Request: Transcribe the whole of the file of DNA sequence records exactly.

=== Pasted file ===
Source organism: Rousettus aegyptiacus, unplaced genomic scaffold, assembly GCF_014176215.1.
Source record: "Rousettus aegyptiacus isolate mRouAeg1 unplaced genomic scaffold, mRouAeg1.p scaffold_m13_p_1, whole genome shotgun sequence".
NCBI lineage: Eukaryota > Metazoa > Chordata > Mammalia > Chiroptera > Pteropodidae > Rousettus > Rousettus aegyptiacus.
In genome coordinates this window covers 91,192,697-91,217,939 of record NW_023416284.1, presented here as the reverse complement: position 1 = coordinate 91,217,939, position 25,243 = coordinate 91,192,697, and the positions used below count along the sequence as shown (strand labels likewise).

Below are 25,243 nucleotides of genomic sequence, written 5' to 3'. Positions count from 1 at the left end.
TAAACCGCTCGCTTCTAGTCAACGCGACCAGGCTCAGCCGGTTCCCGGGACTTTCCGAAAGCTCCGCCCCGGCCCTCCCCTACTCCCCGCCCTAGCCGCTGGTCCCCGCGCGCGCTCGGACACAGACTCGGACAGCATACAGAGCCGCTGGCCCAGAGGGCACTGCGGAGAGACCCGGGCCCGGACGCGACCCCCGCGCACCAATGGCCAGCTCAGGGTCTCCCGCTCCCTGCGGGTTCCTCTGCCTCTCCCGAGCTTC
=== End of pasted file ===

Source organism: Rousettus aegyptiacus, unplaced genomic scaffold, assembly GCF_014176215.1.
Source record: "Rousettus aegyptiacus isolate mRouAeg1 unplaced genomic scaffold, mRouAeg1.p scaffold_m13_p_1, whole genome shotgun sequence".
NCBI lineage: Eukaryota > Metazoa > Chordata > Mammalia > Chiroptera > Pteropodidae > Rousettus > Rousettus aegyptiacus.
In genome coordinates this window covers 91,192,697-91,217,939 of record NW_023416284.1, presented here as the reverse complement: position 1 = coordinate 91,217,939, position 25,243 = coordinate 91,192,697, and the positions used below count along the sequence as shown (strand labels likewise).

Below are 25,243 nucleotides of genomic sequence, written 5' to 3'. Positions count from 1 at the left end.
TAAACCGCTCGCTTCTAGTCAACGCGACCAGGCTCAGCCGGTTCCCGGGACTTTCCGAAAGCTCCGCCCCGGCCCTCCCCTACTCCCCGCCCTAGCCGCTGGTCCCCGCGCGCGCTCGGACACAGACTCGGACAGCATACAGAGCCGCTGGCCCAGAGGGCACTGCGGAGAGACCCGGGCCCGGACGCGACCCCCGCGCACCAATGGCCAGCTCAGGGTCTCCCGCTCCCTGCGGGTTCCTCTGCCTCTCCCGAGCTTC